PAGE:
Matching and Mirroring


Spent 10 minutes matching and mirroring your horse. Stand in your horse’s Zone 3 (about where your leg would be if you were riding). Put your hand on his withers, staying close to the shoulder, and move when, where and how your horse moves. If he looks left, you look left. If he takes a step forward, you take a step forward.

See how good you can get at matching your horse’s movements, posture and even his breathing. Watch your feet if your horse decides to trot, but do your best to trot alongside and keep your hand at the withers. Of course, if your horse decides to run off or buck, get back and stay safe. Try matching and mirroring once a week and write about the results in your log.

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  1. I wouldn’t use this exercise because would you not be enforcing the idea that the horse can be the leader? he says lets move left, you say o.k… It should be played in the opposite way, where you look left and move, horse should mirror that with softness.

  2. Yeah, we do the opposite of this game. My mare needs no help thinking she’s top dog, so to speak. I have her in lead and we go on trail walks together and I let her eat grass, but during i give little commands like walk, whoa, trot, etc and I do them too, until even as she eats she mirrors everything i do, i take a step she takes a step, i become alert, she becomes alert. My energy increases, she looks up and does whatever it is I’m doing. Fun game, takes a minute, super easy and she enjoys it since there is lots of grass involved.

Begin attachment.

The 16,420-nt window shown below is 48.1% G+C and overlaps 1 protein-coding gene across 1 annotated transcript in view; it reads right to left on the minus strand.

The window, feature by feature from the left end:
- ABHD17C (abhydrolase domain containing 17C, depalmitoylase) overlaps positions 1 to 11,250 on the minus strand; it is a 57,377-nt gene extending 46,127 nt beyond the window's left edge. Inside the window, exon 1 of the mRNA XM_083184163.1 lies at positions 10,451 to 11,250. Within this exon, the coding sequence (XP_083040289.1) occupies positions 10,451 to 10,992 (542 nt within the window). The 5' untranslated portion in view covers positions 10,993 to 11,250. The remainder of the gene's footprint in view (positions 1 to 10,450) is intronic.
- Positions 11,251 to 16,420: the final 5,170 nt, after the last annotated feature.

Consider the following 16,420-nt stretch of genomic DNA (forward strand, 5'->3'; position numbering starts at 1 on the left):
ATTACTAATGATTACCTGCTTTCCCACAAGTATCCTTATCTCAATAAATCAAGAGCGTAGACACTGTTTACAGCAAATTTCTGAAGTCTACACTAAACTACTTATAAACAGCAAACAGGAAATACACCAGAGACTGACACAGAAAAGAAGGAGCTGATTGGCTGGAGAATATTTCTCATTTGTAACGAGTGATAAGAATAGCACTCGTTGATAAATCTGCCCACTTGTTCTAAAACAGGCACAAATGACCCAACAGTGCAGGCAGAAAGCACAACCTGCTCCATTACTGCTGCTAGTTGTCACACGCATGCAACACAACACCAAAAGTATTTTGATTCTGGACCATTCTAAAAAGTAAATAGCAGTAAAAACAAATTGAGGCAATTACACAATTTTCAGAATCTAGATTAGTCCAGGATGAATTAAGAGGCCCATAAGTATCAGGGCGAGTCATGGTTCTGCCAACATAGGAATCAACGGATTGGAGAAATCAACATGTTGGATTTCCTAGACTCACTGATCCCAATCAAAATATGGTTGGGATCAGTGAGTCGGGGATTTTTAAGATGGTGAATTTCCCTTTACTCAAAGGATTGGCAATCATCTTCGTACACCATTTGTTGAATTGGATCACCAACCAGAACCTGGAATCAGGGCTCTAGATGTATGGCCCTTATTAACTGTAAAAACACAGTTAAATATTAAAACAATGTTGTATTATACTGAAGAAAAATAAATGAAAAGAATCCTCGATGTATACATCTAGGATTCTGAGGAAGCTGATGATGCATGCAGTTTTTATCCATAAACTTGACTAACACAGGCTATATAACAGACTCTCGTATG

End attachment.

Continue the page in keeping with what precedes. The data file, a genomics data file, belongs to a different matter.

3. From what I have learned doing this would be sending the message you are submissive to the horse or a follower and see them as your leader. Not good for establishing respect and obedience. We do an opposite approach with horses that have trust and obedience issues. Starting in arena doing groundwork out of the saddle leading on a line exercises starting simple and working to patterns where the horse should follow and mirror you as leader remaining a respectful distance. Practice also stopping, turning, changing speed, and backing up on cue. When that is getting solid walks out of increasing duration where you also expect them to follow your movement, respect your space, and focus on you. Or work at liberty in arena. Once they have the basics you can make it more fun or interesting with an obstacle course, transitions, more challenging maneuvers, hikes, etc…It is very important they see you as leader not follower.

  4. That means that once a week I would be eating grass. Not sure how that’s going to help. But wait, if I go in the pen my horse comes over to me and wants to go for a ride. Hm, how do we go about this? He would be quite confused if I also started pacing back and forth at the gate wanting out for a ride!


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